A novella. Dust jacket illustration by Vincent Chong.
Over the past two decades, K. J. Parker has established himself as one of the most original voices in contemporary fantasy. Through works ranging in scale from multi-volume epics (The Engineer Trilogy) to standalone novels (The Company) to a vivid assortment of stories and novellas, he has earned his reputation as an imaginative, consistently absorbing storyteller. His latest novella, My Beautiful Life, can only enhance that reputation.
As the ironic title indicates, Parker’s latest tells the story of an individual life that takes extraordinary turns. As the story begins, the nameless, dying narrator takes us back to his childhood home in a remote corner of the ubiquitous Empire. The second of three sons, he lives there with his mother in a state of unrelieved poverty. Life eventually becomes so dire that the mother — who can only find work as a prostitute — is forced to sell one of her children. The oldest son, Nico, volunteers to be sold in order to protect his family, and that decision sets in motion everything that follows. Nico’s journey takes him, in time, to the heart of the Empire and the very center of power. Over time, he acquires considerable power of his own and uses it to bring his younger brothers into the circle of his influence, changing their lives forever. Under Nico’s guidance, the middle brother — our nameless narrator — achieves a destiny that will alter not only his own life, but the life of the Empire itself.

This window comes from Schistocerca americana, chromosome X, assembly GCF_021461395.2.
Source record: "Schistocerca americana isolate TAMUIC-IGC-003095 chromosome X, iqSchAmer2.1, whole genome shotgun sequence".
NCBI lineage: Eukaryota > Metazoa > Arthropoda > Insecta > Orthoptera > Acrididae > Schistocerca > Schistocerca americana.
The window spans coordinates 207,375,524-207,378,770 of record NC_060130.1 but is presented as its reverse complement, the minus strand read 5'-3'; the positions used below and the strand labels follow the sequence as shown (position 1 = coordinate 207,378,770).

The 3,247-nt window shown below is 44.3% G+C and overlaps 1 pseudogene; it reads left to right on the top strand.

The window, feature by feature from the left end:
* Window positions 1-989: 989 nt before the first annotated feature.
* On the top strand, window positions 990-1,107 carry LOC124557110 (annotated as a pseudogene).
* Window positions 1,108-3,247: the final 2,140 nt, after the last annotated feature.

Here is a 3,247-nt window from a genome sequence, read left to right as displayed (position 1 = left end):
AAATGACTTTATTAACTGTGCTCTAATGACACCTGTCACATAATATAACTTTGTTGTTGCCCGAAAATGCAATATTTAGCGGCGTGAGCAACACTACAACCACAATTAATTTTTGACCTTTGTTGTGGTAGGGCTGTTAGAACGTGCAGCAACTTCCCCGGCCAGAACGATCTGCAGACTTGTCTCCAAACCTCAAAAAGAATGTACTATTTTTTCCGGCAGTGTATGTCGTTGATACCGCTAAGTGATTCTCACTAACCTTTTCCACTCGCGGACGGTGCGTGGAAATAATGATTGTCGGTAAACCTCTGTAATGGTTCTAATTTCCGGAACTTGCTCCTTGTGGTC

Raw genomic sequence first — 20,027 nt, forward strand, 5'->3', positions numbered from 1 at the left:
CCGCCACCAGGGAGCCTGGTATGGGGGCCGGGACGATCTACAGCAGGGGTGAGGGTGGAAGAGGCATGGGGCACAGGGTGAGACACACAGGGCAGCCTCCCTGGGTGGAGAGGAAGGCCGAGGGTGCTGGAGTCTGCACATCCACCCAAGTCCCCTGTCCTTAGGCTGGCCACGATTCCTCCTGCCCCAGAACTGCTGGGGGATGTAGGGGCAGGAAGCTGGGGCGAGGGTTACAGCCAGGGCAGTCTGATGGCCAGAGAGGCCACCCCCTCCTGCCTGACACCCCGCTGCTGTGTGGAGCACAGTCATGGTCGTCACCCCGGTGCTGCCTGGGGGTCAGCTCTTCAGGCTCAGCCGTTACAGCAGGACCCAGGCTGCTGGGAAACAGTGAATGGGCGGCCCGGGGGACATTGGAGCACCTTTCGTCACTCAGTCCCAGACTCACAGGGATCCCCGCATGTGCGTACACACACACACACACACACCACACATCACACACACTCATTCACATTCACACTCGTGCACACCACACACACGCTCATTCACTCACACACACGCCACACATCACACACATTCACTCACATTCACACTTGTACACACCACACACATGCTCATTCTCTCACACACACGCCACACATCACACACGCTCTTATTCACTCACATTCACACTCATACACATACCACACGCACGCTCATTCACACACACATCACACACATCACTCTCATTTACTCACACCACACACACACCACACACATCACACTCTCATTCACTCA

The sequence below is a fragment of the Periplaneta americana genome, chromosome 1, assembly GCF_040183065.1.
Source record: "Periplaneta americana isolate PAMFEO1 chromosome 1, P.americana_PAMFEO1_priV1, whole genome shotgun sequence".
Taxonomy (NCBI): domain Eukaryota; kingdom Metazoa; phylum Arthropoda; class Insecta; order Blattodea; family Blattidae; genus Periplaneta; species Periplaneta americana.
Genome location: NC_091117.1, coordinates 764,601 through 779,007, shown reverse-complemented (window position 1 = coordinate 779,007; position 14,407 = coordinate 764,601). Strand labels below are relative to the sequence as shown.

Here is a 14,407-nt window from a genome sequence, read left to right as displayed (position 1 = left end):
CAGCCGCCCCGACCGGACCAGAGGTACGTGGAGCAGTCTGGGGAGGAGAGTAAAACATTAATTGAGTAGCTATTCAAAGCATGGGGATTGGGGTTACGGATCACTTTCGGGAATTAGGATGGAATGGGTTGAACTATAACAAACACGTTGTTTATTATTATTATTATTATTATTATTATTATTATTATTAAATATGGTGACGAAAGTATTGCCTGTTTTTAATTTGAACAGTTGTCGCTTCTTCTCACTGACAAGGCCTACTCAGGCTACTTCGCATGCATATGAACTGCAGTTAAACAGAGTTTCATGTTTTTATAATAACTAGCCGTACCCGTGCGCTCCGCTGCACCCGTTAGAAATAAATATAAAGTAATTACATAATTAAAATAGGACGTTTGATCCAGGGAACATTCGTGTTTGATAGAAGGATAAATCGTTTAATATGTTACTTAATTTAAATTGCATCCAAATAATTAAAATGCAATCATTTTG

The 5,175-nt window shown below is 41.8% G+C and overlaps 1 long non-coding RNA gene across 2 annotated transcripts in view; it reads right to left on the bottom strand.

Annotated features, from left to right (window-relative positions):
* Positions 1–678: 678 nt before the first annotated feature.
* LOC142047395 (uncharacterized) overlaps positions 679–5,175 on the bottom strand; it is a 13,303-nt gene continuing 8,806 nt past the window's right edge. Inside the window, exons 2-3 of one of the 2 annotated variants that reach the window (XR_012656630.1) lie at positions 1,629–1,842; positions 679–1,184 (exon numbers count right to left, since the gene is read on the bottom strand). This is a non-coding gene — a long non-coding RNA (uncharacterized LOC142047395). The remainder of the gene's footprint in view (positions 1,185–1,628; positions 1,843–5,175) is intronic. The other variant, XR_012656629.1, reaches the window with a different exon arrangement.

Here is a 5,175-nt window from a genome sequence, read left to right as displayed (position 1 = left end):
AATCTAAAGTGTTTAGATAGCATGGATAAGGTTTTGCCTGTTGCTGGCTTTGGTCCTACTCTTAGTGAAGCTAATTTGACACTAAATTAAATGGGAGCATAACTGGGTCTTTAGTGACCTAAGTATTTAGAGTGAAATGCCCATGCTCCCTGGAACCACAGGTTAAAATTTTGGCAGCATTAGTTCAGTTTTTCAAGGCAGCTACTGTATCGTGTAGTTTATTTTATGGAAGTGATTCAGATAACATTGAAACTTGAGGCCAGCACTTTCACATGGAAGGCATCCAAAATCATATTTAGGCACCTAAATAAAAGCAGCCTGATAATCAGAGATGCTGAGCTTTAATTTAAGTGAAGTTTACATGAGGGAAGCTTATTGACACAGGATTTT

Written with wit, economy, and considerable style, My Beautiful Life is at once a profoundly gripping narrative and a rueful meditation on the workings of fate. Equally suitable both for long-time fans and for newcomers to Parker’s fictional universe, it is an essential — and hugely enjoyable — addition to a distinguished body of work.